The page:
Finding a Diamond in the Corn

One of the most enjoyable stops on our recent baseball sojourn to the Midwest was visiting League Stadium in Huntingburg, Indiana, home of the Dubois County Bombers of the Ohio Valley League (OVL). The OVL is a summer collegiate circuit as is Virginia’s Valley Baseball League.

The ballpark itself is a delightful time machine that whisks fans back to the 1940s as you’ll see in the video below. The producers of A League of Their Own certainly thought so when they discovered, and then refurbished the park, using it as the home field of the Rockford Peaches. The World War II era atmosphere is given a big boost by the Bombers’ uniforms which are classic to say the least. Furthermore, the concessionaires and attendants wear replica Rockford Peaches uniforms, adding further to the vintage ambiance.

Local fans certainly embrace their ballpark and their team as 2,003 of them made their way through the turnstiles for what was the final regular season game the night Al and I attended. This is a very impressive figure, especially considering that the population of Huntingburg is approximately 6,000.

The game we witnessed began as a tight, well-played, contest that somehow transformed into a crazy, base-hit filled affair that ended inn a wholly unique way. The home-town Bombers lead 3-0 through five innings over the Madisonville Miners, when the latter suddenly struck a vein of singles. The Miners scored six in the sixth and five in the seventh, ultimately taking a 13-4 lead into the ninth. Three walks and two singles plated two runs in the bottom of the ninth and the Bombers had the bases loaded with two outs when the Minersville manager, lineup card in hand, came strolling out to the plate umpire. Dubois County had brought their right fielder in to record the final out in the top of the inning, thus sacrificing their designated hitter. However, the new right fielder batted in the old right fielder’s spot who was still in the game as the pitcher. The game ended when he was declared out for batting out-of-order, a run came off the board, and the Bombers lost 13-5 in a game that featured 31 singles out of 34 total hits. Neither Al nor I (nor it seemed anyone in the stands) had ever seen a game end in such a fashion.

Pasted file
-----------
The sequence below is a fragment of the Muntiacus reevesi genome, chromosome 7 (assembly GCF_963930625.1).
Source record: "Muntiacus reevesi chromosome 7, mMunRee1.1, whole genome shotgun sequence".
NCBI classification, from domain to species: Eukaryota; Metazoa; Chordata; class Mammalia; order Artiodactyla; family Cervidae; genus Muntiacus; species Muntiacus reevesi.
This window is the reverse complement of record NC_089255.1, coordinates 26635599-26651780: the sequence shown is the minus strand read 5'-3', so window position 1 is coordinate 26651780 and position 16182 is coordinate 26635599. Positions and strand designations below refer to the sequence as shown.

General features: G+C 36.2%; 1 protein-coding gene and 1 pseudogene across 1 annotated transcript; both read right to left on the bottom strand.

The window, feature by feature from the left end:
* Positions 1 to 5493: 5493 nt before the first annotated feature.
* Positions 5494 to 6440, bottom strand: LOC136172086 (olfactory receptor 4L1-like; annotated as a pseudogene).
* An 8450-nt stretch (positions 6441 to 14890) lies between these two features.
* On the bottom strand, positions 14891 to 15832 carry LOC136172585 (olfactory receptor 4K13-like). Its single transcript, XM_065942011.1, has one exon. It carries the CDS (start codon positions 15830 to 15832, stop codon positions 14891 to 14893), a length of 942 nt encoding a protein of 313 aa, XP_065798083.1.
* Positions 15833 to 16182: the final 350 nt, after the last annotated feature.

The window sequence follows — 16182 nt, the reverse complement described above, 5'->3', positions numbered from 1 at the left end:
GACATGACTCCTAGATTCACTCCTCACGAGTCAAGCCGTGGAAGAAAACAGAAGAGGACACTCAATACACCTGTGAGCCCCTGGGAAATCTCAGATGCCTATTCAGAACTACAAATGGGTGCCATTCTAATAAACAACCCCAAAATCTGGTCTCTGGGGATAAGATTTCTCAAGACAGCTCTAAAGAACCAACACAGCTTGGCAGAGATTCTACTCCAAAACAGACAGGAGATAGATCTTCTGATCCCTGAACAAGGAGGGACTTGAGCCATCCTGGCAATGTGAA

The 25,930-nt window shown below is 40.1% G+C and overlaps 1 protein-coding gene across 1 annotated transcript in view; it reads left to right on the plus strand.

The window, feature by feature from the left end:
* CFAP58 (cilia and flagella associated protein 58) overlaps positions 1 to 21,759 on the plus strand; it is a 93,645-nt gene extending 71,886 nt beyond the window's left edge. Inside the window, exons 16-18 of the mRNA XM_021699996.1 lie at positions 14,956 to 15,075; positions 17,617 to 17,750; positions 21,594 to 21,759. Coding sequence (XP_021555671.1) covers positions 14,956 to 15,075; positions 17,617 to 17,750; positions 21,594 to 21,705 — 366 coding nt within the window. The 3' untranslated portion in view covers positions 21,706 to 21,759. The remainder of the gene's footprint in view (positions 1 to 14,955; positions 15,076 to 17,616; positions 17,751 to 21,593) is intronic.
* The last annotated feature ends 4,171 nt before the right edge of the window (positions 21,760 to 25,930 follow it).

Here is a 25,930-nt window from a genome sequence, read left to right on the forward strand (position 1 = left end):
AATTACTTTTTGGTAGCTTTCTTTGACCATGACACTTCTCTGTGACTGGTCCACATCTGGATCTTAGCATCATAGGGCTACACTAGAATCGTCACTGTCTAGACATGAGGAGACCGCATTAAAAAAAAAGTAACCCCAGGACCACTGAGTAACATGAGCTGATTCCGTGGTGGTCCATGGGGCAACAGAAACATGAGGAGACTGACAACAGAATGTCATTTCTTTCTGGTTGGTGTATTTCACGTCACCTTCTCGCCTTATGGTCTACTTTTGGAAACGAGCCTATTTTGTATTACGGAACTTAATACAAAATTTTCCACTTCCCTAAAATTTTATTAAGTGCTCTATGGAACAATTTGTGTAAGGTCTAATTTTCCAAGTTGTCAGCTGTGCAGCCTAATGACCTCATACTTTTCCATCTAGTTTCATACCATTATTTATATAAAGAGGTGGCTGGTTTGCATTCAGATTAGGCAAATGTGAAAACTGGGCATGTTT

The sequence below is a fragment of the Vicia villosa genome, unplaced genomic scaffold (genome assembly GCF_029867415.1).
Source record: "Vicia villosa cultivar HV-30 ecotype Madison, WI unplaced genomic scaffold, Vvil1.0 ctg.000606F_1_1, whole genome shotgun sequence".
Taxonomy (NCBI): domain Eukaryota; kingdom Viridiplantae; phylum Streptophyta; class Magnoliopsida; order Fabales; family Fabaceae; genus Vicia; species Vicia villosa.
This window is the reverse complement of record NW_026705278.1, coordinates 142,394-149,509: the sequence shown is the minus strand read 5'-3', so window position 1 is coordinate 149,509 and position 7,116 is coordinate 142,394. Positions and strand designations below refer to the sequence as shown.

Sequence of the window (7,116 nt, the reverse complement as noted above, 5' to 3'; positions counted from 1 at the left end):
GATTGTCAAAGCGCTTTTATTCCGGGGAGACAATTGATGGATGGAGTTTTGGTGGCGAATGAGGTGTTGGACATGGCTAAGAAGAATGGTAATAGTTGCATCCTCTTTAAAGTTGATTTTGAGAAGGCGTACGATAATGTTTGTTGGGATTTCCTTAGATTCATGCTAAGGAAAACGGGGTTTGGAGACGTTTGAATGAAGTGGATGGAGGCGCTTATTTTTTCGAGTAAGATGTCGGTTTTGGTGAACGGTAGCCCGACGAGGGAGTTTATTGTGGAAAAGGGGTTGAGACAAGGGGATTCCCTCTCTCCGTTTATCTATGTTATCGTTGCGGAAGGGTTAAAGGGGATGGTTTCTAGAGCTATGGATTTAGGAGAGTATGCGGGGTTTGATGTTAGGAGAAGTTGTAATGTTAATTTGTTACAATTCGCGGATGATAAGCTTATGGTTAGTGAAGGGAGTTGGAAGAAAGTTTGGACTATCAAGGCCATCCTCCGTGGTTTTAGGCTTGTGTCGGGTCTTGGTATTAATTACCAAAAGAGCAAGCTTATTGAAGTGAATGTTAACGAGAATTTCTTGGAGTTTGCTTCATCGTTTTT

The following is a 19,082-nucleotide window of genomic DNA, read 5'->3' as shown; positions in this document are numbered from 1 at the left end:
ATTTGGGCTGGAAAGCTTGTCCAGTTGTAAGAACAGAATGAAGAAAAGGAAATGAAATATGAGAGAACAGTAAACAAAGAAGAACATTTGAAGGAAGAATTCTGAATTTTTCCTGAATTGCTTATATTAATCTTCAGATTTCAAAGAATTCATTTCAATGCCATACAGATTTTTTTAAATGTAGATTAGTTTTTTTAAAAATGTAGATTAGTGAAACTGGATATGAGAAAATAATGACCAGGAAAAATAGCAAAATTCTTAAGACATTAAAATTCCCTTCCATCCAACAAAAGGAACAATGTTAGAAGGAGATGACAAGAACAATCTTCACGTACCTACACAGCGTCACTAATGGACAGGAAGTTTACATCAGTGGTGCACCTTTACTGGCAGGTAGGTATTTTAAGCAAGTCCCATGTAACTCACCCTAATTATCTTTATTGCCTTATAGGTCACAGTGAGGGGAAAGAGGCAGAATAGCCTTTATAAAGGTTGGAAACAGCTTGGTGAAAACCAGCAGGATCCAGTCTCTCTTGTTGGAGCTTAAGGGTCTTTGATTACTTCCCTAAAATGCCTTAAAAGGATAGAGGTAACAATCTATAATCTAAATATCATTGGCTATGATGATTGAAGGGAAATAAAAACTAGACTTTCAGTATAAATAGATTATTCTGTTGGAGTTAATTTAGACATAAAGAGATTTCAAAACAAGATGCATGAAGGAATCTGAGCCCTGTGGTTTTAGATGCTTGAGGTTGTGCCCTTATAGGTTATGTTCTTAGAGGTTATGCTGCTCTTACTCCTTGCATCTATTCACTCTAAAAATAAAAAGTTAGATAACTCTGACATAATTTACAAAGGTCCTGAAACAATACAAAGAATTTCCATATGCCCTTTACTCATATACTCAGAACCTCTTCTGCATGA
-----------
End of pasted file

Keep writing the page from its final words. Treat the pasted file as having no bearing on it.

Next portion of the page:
(Note: As it turns out, the Dubois County Bombers won their first OVL championship, defeating those same Madisonville Miners by winning the final two games in a best of three series on July 31st.)

As was the case, however, seemingly wherever we went on this trip, it was the friendship extended to us that comprised the most memorable part of the experience. Mary and Mike Uebelhor of the Bombers were happy to have us shoot an episode of Off the Beaten Basepaths and gave us the run of the park. Naturally, we enjoyed talking college summer league baseball with them. All of the Peaches were friendly and knowledgeable. It is hard to tell if their excellent sense of fan service is a result of good training or is just their natural Midwestern inclination to hospitality. I suspect a combination of both. Two Peaches in particular, Joyce Lawrence and Alexa Rasche were very gracious in posing for photos. Even the first base umpire came over to the fence along the right field line and chatted between innings.

Knowing that one can drive across the Indiana countryside, through seemingly endless fields of tall and shimmering corn to find a community coming together on a warm summer night to root for their home town team is reassuring. The summer, the game, the sense of belonging bestowed upon two strangers from the East Coast are all reassuring. Some moments are eternal.

Advertisements

About Austin Gisriel

You know the guy that records a baseball game from the West Coast in July and doesn't watch it until January just to see baseball in the winter? That's me. I'm a writer always in search of a good story, baseball or otherwise.
This entry was posted in Baseball pilgrimages and tagged , , , , , , , . Bookmark the permalink.

Leave a Reply

Fill in your details below or click an icon to log in:

WordPress.com Logo

You are commenting using your WordPress.com account. Log Out / Change )

Twitter picture

You are commenting using your Twitter account. Log Out / Change )

Facebook photo

You are commenting using your Facebook account. Log Out / Change )

Google+ photo

You are commenting using your Google+ account. Log Out / Change )

Connecting to %s